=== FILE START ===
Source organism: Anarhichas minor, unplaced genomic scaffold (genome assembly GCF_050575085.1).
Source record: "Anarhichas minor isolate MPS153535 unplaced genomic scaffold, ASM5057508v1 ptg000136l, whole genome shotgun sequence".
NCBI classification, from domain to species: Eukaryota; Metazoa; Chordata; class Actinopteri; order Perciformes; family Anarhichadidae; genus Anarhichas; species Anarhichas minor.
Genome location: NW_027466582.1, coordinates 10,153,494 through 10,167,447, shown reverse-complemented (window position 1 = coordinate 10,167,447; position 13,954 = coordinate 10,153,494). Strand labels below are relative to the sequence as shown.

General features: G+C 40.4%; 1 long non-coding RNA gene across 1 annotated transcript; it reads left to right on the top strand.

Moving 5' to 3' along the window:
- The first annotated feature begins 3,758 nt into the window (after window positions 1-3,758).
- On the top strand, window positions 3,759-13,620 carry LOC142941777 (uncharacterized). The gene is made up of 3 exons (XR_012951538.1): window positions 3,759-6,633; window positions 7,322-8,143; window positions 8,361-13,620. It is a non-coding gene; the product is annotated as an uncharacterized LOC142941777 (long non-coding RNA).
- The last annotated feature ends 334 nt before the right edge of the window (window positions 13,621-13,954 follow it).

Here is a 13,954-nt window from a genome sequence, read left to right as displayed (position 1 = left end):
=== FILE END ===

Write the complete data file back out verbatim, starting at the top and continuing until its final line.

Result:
Source organism: Anarhichas minor, unplaced genomic scaffold (genome assembly GCF_050575085.1).
Source record: "Anarhichas minor isolate MPS153535 unplaced genomic scaffold, ASM5057508v1 ptg000136l, whole genome shotgun sequence".
NCBI classification, from domain to species: Eukaryota; Metazoa; Chordata; class Actinopteri; order Perciformes; family Anarhichadidae; genus Anarhichas; species Anarhichas minor.
Genome location: NW_027466582.1, coordinates 10,153,494 through 10,167,447, shown reverse-complemented (window position 1 = coordinate 10,167,447; position 13,954 = coordinate 10,153,494). Strand labels below are relative to the sequence as shown.

General features: G+C 40.4%; 1 long non-coding RNA gene across 1 annotated transcript; it reads left to right on the top strand.

Moving 5' to 3' along the window:
- The first annotated feature begins 3,758 nt into the window (after window positions 1-3,758).
- On the top strand, window positions 3,759-13,620 carry LOC142941777 (uncharacterized). The gene is made up of 3 exons (XR_012951538.1): window positions 3,759-6,633; window positions 7,322-8,143; window positions 8,361-13,620. It is a non-coding gene; the product is annotated as an uncharacterized LOC142941777 (long non-coding RNA).
- The last annotated feature ends 334 nt before the right edge of the window (window positions 13,621-13,954 follow it).

Here is a 13,954-nt window from a genome sequence, read left to right as displayed (position 1 = left end):